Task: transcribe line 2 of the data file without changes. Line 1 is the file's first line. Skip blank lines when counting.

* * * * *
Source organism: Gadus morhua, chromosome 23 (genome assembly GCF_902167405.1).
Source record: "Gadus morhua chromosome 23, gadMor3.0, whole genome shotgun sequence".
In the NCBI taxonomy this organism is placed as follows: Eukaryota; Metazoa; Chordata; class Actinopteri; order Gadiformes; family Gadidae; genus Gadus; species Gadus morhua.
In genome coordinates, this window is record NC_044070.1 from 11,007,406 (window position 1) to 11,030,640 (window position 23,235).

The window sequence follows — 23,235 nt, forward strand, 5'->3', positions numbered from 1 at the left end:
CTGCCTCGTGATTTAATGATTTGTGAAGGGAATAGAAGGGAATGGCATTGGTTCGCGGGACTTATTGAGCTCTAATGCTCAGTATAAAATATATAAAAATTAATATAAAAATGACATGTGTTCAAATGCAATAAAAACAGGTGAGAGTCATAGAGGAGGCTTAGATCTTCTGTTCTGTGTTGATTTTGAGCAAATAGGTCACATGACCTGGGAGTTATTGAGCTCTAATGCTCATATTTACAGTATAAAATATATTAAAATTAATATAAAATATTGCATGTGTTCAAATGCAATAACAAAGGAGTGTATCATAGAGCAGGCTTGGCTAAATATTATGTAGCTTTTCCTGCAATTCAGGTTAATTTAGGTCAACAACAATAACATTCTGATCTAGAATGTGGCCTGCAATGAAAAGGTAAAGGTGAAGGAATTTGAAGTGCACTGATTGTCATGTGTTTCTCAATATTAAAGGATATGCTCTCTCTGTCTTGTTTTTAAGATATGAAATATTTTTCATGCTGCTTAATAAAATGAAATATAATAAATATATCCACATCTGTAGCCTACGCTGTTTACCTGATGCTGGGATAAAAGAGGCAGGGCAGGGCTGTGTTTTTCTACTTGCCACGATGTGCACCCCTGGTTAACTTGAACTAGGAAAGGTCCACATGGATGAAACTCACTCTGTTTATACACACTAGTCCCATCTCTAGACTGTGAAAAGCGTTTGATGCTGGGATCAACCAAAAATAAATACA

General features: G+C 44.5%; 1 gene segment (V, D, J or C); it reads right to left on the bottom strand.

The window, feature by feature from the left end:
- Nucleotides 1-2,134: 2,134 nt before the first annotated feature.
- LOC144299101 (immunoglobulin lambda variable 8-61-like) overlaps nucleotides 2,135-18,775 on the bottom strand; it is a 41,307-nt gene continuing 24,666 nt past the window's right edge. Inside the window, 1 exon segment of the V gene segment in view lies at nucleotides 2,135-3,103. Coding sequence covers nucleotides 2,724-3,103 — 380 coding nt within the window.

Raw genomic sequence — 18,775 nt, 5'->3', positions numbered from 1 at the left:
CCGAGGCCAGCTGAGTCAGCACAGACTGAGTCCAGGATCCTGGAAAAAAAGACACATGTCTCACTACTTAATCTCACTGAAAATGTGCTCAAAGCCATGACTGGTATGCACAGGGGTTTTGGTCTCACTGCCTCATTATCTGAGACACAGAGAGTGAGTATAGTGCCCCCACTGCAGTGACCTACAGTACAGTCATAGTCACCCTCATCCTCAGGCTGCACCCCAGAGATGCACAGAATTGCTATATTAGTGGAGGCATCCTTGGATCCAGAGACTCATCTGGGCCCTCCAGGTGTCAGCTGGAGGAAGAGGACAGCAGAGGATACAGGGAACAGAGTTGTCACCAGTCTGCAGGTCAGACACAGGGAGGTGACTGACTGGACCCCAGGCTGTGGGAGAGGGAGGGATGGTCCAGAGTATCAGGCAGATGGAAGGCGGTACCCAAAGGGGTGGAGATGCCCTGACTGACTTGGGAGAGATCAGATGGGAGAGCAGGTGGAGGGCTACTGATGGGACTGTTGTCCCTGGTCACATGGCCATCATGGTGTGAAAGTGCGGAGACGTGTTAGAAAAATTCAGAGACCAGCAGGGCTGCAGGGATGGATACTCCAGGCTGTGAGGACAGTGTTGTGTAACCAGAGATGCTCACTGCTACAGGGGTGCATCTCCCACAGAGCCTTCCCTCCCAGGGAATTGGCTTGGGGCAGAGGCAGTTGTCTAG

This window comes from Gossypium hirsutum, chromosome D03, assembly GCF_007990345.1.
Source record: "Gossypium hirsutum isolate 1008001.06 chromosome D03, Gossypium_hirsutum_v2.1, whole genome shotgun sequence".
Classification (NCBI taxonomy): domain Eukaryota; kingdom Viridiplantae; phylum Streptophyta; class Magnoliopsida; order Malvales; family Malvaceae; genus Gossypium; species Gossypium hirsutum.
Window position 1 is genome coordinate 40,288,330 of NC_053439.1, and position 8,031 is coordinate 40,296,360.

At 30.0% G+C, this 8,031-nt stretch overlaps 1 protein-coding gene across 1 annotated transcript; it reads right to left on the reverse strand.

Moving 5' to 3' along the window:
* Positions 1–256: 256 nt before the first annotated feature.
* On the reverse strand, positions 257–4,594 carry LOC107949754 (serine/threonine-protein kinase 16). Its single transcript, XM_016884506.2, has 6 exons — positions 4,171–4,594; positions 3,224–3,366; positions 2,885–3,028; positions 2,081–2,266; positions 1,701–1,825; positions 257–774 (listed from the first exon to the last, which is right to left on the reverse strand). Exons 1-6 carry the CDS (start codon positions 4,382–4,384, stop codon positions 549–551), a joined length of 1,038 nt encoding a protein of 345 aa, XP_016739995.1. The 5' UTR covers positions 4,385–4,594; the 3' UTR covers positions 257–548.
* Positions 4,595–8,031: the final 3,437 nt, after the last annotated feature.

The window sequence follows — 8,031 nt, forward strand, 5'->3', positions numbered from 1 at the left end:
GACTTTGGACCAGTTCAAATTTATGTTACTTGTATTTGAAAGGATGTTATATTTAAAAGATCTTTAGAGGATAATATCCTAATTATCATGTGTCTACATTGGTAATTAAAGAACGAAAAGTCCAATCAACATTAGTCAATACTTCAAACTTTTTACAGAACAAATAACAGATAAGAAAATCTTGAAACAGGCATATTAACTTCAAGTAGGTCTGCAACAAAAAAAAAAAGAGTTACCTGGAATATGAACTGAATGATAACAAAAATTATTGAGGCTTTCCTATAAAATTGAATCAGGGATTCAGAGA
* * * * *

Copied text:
Source record: "Gadus morhua chromosome 23, gadMor3.0, whole genome shotgun sequence".